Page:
-Prof. Maureen Hiebert, Chair of the Academic Board of Directors of the Zoryan Institute, and Associate Professor in the Department of Political Science at the University of Calgary

“Roger W. Smith was a beloved colleague, scholar and friend; and for all of us who knew him his integrity, wisdom and model as a scholar/teacher/activist remain part of his enduring legacy. My heartfelt condolences to Roger’s wife and family. His contribution to IAGS, Institute for the Study of Genocide and in the last decades, his remarkable contributions and dedication to the Zoryan Institute were crucial to so many important ZI initiatives including the GHRUP course. He served as a mentor to students and colleagues.  I have in my memory, an image of Roger teaching the section on denial in the GHRUP; carefully explaining the complexity of the concept. He used the denial of the Armenian Genocide as an example of the politics and harms of ongoing denial. His insights brought students from Armenia, Turkey and other parts of the world together in debate and discussion; and by the conclusion of the session, all of us had a deeper understanding of the philosophical and political dimensions of denial and how the classroom can be a privileged space to move forward understanding and dialogue. I like to think of all those students from Virginia to Toronto; Buenos Aires, St. Andrews to Yerevan and Kigali who carry his legacy against denial and for genocide prevention forward.”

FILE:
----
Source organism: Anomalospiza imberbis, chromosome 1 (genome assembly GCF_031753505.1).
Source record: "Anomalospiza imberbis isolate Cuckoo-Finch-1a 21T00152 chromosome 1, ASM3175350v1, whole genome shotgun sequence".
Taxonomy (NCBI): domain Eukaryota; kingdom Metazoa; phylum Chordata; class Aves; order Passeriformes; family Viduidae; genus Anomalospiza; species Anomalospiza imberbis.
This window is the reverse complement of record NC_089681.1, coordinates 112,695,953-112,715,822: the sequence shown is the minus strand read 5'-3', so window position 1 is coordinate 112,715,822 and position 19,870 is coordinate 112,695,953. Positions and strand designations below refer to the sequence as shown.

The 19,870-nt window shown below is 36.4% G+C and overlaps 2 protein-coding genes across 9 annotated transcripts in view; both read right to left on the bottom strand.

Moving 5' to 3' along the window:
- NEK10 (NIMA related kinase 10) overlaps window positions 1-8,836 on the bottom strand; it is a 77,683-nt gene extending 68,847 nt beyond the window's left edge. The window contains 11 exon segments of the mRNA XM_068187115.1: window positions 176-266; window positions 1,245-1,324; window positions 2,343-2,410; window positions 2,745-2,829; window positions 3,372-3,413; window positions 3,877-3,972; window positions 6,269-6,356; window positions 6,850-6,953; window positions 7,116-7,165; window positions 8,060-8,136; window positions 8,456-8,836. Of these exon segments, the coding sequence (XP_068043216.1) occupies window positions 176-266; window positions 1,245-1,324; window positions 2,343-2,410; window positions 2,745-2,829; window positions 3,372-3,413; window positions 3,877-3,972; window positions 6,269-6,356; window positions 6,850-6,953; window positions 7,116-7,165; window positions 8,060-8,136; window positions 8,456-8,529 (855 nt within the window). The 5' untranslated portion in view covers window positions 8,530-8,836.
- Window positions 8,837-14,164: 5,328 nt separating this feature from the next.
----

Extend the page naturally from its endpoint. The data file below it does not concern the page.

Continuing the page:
– Prof. Joyce Apsel, GHRUP Course Director, Clinical Professor of Liberal Studies at New York University, and President of the Institute for Study of Genocide

“As part of [the GHRUP] roster of lecturers, I was able to watch first-hand [Roger Smith’s] masterful leadership, insightful observations, and authoritative command of the subject. He was particularly keen on issues relating to the difficult encounter between the repression of incitement to racism and genocide and the protection of freedom of expression.”

-Prof. William A. Schabas, Professor of International Law at Middlesex University